Space Card! Or how I learned to love small Take That Games


So right about now you are probably thinking this game sounds as generic as they come. And you aren’t wrong. The theme is sort of weird and generic. Each player is a rocket ship captain who has 10 energy to use on their ship. Do you put your energy towards your weapons to be a jerk? Do you divert energy to the shields with a fair bit towards the engines? And to what end? Points! Points are indeed the final frontier!


*sorry about the photo. I was in a hospital waiting room. A story for a different day!!

So how does the game play?

That’s actually its strong suit… sort of. It can get a bit repetitive and you probably want to play it with 4 players who all like take that.

Step 1. Give yourself 10 energy points on your player board.


Here we have the red player putting 4 in weapons, 3 in shields, 2 in sensor, and 1 in engines. The values sum to 10.

Weapons allow you to attack npcs and other players. You roll a d6 and then it is a hit if the value is your weapon value or lower.

The shields are how many times you can take a hit before you must go back to home base. Each time a player or npc hits you, reduce the level of your shields.

Sensors are a way to move power within your ship or look through the face down cards in your “sector”.

And engines allow you to move between cards in space or draw from the abilities deck.

Alright. I just talked about 2 important concepts. We should talk about those.


Space or “the sector” are 4 cards taken from the space card deck and put out in the middle of the table. These represent the locations players can travel to by expending their engine energy.

When players move to these locations they flip them over and then deal with the effect. Sometimes it is an instant effect.


And sometimes it is an npc opponent a player must battle.


Before we get into battling let’s talk about ability cards. A player can expend sensors by reducing their sensor energy and then rolling a d6. If it is even, you get to draw an ability card. If you don’t you get nothing. Ability cards can be used in one of 2 ways- as a counter to an attack (after you get attacked) or as a hazard you play on a card you think an opponent may attempt to go to.

Each card has different effects which add a fair amount of flavor to the game and add a much needed sense of variation.

Alright. Let’s battle.

PC vs NPC Battles

An npc card is a space card that when flipped over shows a ship with weapons and shields and an effect.


When you see the card, the number of weapon tokens (red) and shield tokens (blue) are placed out as designated by the card.

The Player attacks first (unless the card says otherwise). In this case, the card does state the reverse. A die is rolled. If the die is equal to the weapons value or lower the attack hits and the shield value of the player is reduced by one (unless the effect says otherwise).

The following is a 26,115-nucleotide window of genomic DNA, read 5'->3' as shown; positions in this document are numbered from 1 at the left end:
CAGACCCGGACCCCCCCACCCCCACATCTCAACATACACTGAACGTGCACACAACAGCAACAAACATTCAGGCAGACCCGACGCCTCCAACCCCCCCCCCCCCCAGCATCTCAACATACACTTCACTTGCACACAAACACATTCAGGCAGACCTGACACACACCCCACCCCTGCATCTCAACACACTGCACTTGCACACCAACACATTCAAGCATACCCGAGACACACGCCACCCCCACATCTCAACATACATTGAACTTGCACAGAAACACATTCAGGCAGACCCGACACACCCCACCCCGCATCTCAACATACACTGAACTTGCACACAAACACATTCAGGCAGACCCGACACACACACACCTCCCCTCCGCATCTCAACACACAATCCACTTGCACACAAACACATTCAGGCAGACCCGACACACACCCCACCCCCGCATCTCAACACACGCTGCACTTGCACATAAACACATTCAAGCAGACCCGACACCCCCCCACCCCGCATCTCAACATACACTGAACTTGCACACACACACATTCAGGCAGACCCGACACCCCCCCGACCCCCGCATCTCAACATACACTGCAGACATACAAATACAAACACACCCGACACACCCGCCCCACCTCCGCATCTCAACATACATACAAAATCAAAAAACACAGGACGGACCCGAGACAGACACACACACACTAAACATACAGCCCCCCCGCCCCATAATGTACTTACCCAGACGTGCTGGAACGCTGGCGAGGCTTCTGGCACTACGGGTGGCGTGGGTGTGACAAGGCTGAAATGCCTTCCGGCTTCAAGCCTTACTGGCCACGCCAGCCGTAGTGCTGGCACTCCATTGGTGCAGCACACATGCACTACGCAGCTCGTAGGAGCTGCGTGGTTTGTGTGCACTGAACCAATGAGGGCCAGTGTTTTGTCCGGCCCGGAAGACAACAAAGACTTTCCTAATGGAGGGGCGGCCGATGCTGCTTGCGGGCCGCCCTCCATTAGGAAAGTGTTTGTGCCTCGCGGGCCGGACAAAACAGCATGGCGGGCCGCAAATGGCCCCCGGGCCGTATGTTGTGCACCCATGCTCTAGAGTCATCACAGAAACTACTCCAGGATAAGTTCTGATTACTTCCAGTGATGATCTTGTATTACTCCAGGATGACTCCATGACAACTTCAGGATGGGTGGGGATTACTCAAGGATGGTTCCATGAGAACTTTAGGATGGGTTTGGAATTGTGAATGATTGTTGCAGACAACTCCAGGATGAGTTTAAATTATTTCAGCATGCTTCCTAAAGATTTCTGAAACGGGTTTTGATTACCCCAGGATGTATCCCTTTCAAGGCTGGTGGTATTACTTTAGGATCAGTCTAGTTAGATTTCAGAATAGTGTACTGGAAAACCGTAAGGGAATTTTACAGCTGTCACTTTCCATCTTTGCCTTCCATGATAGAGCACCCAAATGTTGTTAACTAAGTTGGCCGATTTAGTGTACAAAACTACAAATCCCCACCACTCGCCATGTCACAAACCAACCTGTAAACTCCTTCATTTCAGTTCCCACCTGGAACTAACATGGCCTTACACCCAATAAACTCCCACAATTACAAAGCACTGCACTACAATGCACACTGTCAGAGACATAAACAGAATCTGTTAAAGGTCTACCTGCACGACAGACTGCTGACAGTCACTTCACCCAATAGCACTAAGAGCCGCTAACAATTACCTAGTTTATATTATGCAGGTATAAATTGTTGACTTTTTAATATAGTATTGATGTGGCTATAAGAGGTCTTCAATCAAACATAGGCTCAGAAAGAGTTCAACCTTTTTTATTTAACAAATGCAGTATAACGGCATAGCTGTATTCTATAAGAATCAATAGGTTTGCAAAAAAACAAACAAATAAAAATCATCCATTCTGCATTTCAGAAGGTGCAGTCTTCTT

The player can then player an ability counter card. In either case, it is now the players turn to attack. A die is rolled. If the value is equal to the weapons value or lower, a shield token is removed from the ship.

This back and forth continues until one of them is down to zero shields.

Player vs Player Battle

It is the same as above- rolling for weapons value or lower and reducing shields accordingly with the attacked player using counter cards to modify damage and energy levels. Whoever reaches 0 first returns to base and the victor remains on the card.

End of the round.

Once all players have completed their turns, the cards that the ships are on top of are given to the players. The points of each location are on the upper right.

The end of the game.

Once all cards are taken/discarded from the space card deck, the game ends. The player with the most points wins.

The review.

So what did I think? Honestly, it’s not a bad filler. It is contentious but the game obviously doesn’t take itself too seriously, which is nice. In a way this reminds me of a space munchkin before munchkin went mainstream. It’s not bad.

That said, this game is full if repititions and not enough variations. All good art is repetitive. It characterizes a theme or a process. But variation is what keeps your mind from drifting too far away. All great art has both consistency and variation. This game could learn from some variation. The ability cards are a small dose of that and they yield tremendous results.

I would also like to see a bit more strategy. When the game comes down to many many dice rolls, it’s a bit random and repetitive. Sure, we have the weapons energy level binding us to how often the weapons pay off. But something like technologies that could be carried between rounds and that was earned through early game investments rather than random card draws would be a real nice change.

And then finally, there are some weird corner cases. For instance, there are must draw cards that have an immediate effect applied to all . The card read that I should add 4 space cards to the sector. Done. But then one of the additional cards said to do it again. Eventually you end up with a table full of cards. Not only does this not male sense, it is potentially game breaking amd would make sense to remove from the game entirely.


Overall, I give it a 6.2/10

Gameplay: 3.5/5

Style: 2/5

Theme: 2/5

Easy to learn: 3/5

Replayability: 3.5/5

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